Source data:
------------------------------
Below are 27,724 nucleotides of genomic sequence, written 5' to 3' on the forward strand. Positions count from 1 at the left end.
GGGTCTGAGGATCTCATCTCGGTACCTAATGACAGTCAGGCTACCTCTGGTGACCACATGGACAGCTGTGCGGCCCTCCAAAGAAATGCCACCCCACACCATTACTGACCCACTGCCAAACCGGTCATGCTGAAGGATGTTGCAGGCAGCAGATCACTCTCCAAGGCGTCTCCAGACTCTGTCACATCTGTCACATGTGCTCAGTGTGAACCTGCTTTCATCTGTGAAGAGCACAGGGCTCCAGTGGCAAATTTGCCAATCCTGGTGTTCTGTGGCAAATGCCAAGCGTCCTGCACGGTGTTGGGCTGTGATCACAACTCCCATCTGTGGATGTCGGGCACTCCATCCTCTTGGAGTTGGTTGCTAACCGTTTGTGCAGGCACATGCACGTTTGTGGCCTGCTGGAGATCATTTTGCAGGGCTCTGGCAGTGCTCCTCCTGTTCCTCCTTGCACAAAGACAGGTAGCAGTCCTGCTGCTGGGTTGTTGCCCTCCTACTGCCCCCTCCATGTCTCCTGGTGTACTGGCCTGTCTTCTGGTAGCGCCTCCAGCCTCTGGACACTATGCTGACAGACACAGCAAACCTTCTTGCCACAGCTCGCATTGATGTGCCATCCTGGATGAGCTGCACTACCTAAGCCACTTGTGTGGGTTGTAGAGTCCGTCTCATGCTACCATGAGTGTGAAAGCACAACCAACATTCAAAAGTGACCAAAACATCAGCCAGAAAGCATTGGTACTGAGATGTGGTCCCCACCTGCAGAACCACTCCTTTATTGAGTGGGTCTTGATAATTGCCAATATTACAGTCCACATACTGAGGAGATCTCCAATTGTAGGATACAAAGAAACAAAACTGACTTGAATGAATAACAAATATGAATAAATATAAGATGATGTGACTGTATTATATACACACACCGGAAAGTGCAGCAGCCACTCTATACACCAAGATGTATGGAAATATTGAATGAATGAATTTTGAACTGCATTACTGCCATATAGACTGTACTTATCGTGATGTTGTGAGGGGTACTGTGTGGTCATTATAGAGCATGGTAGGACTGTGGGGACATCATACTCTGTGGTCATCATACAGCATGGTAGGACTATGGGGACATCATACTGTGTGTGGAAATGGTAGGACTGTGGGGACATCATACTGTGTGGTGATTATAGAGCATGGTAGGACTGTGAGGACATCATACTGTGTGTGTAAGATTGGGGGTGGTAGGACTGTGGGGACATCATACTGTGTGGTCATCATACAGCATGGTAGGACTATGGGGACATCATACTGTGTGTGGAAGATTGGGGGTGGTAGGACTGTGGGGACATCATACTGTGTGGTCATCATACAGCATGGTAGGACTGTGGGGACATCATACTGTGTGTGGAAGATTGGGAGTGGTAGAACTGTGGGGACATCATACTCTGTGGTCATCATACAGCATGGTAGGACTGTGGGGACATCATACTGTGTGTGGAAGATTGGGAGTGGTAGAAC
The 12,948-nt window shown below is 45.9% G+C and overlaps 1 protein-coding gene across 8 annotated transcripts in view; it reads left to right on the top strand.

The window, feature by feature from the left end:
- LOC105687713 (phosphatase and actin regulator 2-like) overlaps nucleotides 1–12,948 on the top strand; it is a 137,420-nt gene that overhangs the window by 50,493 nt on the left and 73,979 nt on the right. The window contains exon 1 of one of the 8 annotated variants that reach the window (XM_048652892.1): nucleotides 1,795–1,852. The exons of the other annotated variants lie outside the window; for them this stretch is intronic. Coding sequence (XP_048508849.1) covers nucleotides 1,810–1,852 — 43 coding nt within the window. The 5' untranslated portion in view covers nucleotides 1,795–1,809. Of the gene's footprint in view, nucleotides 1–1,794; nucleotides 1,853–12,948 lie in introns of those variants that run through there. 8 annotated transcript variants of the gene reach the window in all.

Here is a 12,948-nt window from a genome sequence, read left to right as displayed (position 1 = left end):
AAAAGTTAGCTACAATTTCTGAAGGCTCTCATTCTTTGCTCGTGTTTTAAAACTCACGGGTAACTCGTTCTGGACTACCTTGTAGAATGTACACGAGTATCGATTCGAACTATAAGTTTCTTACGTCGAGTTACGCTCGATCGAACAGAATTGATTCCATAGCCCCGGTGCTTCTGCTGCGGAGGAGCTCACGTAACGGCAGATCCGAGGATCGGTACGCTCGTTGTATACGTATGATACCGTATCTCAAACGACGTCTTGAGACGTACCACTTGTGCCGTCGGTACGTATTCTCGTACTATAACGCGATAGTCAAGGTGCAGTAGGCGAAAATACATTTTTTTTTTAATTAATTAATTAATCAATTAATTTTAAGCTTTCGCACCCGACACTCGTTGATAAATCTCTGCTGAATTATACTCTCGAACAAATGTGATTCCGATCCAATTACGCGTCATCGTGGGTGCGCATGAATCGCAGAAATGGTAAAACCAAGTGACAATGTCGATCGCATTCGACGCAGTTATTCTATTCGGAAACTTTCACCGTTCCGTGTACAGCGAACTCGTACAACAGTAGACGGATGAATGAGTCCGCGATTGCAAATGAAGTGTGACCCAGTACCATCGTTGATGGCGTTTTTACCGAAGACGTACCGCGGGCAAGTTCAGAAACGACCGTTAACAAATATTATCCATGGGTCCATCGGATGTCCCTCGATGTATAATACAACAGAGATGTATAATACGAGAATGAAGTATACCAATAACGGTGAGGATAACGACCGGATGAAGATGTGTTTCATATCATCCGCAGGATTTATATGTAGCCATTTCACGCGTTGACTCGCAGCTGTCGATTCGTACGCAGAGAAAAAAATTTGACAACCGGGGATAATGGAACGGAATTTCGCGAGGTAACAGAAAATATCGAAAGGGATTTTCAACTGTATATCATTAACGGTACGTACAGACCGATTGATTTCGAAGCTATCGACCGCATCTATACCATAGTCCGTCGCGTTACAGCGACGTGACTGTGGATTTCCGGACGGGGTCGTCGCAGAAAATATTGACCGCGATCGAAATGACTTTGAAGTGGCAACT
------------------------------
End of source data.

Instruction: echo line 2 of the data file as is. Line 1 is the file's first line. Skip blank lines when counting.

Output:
GGGTCTGAGGATCTCATCTCGGTACCTAATGACAGTCAGGCTACCTCTGGTGACCACATGGACAGCTGTGCGGCCCTCCAAAGAAATGCCACCCCACACCATTACTGACCCACTGCCAAACCGGTCATGCTGAAGGATGTTGCAGGCAGCAGATCACTCTCCAAGGCGTCTCCAGACTCTGTCACATCTGTCACATGTGCTCAGTGTGAACCTGCTTTCATCTGTGAAGAGCACAGGGCTCCAGTGGCAAATTTGCCAATCCTGGTGTTCTGTGGCAAATGCCAAGCGTCCTGCACGGTGTTGGGCTGTGATCACAACTCCCATCTGTGGATGTCGGGCACTCCATCCTCTTGGAGTTGGTTGCTAACCGTTTGTGCAGGCACATGCACGTTTGTGGCCTGCTGGAGATCATTTTGCAGGGCTCTGGCAGTGCTCCTCCTGTTCCTCCTTGCACAAAGACAGGTAGCAGTCCTGCTGCTGGGTTGTTGCCCTCCTACTGCCCCCTCCATGTCTCCTGGTGTACTGGCCTGTCTTCTGGTAGCGCCTCCAGCCTCTGGACACTATGCTGACAGACACAGCAAACCTTCTTGCCACAGCTCGCATTGATGTGCCATCCTGGATGAGCTGCACTACCTAAGCCACTTGTGTGGGTTGTAGAGTCCGTCTCATGCTACCATGAGTGTGAAAGCACAACCAACATTCAAAAGTGACCAAAACATCAGCCAGAAAGCATTGGTACTGAGATGTGGTCCCCACCTGCAGAACCACTCCTTTATTGAGTGGGTCTTGATAATTGCCAATATTACAGTCCACATACTGAGGAGATCTCCAATTGTAGGATACAAAGAAACAAAACTGACTTGAATGAATAACAAATATGAATAAATATAAGATGATGTGACTGTATTATATACACACACCGGAAAGTGCAGCAGCCACTCTATACACCAAGATGTATGGAAATATTGAATGAATGAATTTTGAACTGCATTACTGCCATATAGACTGTACTTATCGTGATGTTGTGAGGGGTACTGTGTGGTCATTATAGAGCATGGTAGGACTGTGGGGACATCATACTCTGTGGTCATCATACAGCATGGTAGGACTATGGGGACATCATACTGTGTGTGGAAATGGTAGGACTGTGGGGACATCATACTGTGTGGTGATTATAGAGCATGGTAGGACTGTGAGGACATCATACTGTGTGTGTAAGATTGGGGGTGGTAGGACTGTGGGGACATCATACTGTGTGGTCATCATACAGCATGGTAGGACTATGGGGACATCATACTGTGTGTGGAAGATTGGGGGTGGTAGGACTGTGGGGACATCATACTGTGTGGTCATCATACAGCATGGTAGGACTGTGGGGACATCATACTGTGTGTGGAAGATTGGGAGTGGTAGAACTGTGGGGACATCATACTCTGTGGTCATCATACAGCATGGTAGGACTGTGGGGACATCATACTGTGTGTGGAAGATTGGGAGTGGTAGAAC